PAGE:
• Reports, letters, and business documents.
  • Webpages.
  • Books.
  • Commercial copy and brochures.
  • Newspapers and magazines.

Our online proofreading and editing course covers all these areas and others.

You will study in our Online Learning Area, which is accessible from a computer or a mobile app. This means the course is flexible, and gives you the chance to tackle practical, real-world proofreading and editing tasks at home, at work or on the go.

You will also benefit from unlimited tutor support every step of the way, including personalised feedback on every assignment.

See our proofreading course

Proofreading course graduate works for international news site

 

CMP proofreading and editing course graduate, Robyn Robyn Hunter: CMP's editorial assistant and proofreaderHunter, has been taken on as a copy editor by a large international news website.

Robyn is doing regular work for ArmedPolitics, a Swiss-based website that provides news and in-depth briefings from places facing armed conflict and political violence.

One of her first assignments was editing an article written by Steve Shaw, one of CMP’s online journalism course students!

See her other work

Robyn, who graduated from our online proofreading course recently, has already been put forward for other work by Wenzel, one of ArmedPolitics’ publishers.

She said: “I now have another client in Germany, who I write articles for. I also rewrite articles written by other copywriters, to ensure clarity and readability.”

Robyn is the editorial assistant and proofreader at CMP, as well as being a freelance editor for other clients.

See our proofreading and editing course | Browse courses | Back to blog

Proofreading Course: Copy editing

 

Our proofreading course explains what copy editing involves and the importance of editing copy for the intended reader and purpose.

What do copy editors edit?

Some copy editors work in advertising agencies as part of a team. They deal with written words (copy), while artists and graphic designers handle images.

However, they are also to be found working for magazines, websites, newspapers, businesses, charities and public authorities of all kinds.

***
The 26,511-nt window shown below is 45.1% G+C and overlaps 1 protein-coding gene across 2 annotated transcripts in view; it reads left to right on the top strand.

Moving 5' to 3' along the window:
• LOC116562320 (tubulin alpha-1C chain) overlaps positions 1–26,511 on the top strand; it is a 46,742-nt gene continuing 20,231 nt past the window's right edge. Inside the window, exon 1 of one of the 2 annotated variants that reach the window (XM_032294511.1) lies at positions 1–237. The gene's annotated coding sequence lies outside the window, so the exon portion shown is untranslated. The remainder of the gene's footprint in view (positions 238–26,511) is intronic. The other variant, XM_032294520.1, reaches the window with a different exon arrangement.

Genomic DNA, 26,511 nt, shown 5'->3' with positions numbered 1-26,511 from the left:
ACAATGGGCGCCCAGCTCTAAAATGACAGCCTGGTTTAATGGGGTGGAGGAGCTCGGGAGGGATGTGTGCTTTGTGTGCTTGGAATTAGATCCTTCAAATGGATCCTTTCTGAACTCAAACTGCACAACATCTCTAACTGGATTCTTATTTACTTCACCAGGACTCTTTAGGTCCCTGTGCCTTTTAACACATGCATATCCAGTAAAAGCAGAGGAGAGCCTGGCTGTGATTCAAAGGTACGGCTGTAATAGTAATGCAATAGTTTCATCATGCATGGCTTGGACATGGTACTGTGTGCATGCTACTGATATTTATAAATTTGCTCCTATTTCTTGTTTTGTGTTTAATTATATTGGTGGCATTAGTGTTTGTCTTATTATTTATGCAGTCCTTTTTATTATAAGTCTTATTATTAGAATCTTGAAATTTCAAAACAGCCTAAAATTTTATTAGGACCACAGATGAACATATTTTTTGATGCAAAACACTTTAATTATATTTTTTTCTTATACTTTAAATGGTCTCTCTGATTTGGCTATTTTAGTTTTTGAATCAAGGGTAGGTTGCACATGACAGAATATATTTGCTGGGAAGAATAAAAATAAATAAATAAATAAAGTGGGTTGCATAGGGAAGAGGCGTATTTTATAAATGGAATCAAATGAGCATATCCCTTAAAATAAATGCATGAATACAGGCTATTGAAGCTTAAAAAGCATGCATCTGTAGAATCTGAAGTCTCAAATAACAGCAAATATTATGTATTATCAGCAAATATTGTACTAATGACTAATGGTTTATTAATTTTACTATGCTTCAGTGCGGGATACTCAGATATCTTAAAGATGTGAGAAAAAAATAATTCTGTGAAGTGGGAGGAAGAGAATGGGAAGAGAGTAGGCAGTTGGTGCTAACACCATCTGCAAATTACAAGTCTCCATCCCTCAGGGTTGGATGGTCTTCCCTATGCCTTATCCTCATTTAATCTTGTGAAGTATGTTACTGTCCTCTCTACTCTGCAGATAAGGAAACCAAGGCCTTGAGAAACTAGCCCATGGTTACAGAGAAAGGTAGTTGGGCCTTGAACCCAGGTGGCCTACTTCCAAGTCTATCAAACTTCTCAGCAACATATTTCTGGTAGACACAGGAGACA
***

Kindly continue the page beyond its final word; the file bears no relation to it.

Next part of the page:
The work may include editing:

  • Posters and adverts.
  • Leaflets, competitions, adverts, mailshots and brochures.
  • Advertising features.
  • Advertorials.
  • Scripts or jingles for TV and radio.
  • Business material: reports, letters, corporate communications.
  • Newsletters.
  • Marketing and sales proposals.
  • Press releases.
  • Content for the web.
  • Manuals and handbooks.
  • Research papers and dissertations.
  • Sales and promotional literature.
  • Letters.

The challenge is to edit the copy so that it:

  • Is error free.
  • Follows house style.
  • Is consistent with the publication’s or author’s “voice”.
  • Can be clearly understood by the target reader.
  • Clearly conveys the prime purpose of the text.

Copy editors usually receive a brief that gives background information on the client, their product(s) and the target audience. So, in some respects, copy editors are a “reader’s friend” and they edit the copy with a reader in mind.

They make sure it is suitable for them in terms of its language, content, presentation, etc.

There needs to be a close relationship between the copy editor and the artists and graphic designers if the final product uses words and images.

Copy editors often work on several briefs at once. Another aspect of the work is attending meetings with colleagues, clients and suppliers.

So, they must get used to working to tight deadlines and must be ready, when necessary, to work long hours including evenings and weekends.

See our proofreading course

Learners get key copyright tips on proofreading course

 

Many of our proofreading course graduates run websites, to showcase their editorial skills. But it’s important that they remember the copyright advice we provide on our online proofreading course

If you copy snippets of text from another site, you don’t usually need to get consent. But make sure you credit the copyright owner.